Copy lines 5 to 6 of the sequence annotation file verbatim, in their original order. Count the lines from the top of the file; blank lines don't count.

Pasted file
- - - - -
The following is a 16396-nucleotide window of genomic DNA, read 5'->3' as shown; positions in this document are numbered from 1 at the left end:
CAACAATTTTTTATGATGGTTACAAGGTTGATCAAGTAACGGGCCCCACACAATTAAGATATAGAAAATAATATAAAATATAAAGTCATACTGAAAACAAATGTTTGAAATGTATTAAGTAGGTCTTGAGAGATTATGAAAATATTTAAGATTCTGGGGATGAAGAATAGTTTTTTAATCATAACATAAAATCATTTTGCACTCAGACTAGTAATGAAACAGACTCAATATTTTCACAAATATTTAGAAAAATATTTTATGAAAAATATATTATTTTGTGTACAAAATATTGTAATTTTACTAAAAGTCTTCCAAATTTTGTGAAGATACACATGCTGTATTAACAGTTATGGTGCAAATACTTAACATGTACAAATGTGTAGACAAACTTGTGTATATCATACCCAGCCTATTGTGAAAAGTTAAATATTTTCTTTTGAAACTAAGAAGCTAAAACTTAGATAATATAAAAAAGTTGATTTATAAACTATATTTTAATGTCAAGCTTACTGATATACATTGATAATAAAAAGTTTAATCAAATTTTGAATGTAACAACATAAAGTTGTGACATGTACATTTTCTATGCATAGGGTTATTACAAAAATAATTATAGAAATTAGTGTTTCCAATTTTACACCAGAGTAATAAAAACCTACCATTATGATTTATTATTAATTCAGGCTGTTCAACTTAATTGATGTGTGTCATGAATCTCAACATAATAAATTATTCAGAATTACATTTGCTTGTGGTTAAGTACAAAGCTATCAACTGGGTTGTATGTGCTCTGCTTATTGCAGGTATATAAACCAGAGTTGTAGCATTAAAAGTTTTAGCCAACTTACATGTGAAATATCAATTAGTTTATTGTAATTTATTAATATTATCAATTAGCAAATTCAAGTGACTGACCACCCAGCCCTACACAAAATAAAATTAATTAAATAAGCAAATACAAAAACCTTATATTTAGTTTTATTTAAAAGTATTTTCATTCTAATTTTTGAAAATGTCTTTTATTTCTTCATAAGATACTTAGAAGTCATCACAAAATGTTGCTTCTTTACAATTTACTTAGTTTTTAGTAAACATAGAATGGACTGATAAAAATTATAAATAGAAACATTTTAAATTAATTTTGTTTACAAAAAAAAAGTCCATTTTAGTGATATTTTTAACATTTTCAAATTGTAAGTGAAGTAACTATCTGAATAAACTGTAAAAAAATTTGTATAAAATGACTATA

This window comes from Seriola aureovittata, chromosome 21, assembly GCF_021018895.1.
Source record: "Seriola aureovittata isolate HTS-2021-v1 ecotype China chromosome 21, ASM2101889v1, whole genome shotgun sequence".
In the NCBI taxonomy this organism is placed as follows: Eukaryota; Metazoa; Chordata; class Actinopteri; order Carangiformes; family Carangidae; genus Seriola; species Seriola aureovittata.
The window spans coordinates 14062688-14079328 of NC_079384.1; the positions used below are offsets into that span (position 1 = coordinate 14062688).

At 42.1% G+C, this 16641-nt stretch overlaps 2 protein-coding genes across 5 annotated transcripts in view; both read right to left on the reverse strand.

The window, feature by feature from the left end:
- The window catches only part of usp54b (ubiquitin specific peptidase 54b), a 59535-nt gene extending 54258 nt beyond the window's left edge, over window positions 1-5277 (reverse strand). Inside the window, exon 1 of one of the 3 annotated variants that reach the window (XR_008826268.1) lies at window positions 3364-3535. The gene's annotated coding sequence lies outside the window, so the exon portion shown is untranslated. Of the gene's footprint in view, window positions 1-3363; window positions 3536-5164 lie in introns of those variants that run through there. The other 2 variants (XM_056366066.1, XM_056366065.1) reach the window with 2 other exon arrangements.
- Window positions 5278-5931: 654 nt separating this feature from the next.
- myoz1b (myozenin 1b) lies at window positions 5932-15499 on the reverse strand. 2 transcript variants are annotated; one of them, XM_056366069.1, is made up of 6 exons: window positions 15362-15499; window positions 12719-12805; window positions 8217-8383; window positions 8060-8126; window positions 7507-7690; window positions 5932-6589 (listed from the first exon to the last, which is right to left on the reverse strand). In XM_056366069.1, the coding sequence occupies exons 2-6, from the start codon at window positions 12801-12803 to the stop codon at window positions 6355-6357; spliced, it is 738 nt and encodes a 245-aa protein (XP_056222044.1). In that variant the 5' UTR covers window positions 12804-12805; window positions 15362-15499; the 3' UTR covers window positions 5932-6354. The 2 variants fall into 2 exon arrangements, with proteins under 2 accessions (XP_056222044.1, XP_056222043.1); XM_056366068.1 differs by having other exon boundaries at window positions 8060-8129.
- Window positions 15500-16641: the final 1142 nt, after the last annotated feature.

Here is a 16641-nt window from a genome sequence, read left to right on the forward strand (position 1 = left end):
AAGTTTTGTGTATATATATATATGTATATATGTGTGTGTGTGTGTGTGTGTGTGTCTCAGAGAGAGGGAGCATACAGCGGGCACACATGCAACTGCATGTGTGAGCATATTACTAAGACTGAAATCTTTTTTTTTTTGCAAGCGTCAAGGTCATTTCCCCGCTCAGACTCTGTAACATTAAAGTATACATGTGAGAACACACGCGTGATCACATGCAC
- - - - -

In the NCBI taxonomy this organism is placed as follows: Eukaryota; Metazoa; Chordata; class Actinopteri; order Carangiformes; family Carangidae; genus Seriola; species Seriola aureovittata.
The window spans coordinates 14062688-14079328 of NC_079384.1; the positions used below are offsets into that span (position 1 = coordinate 14062688).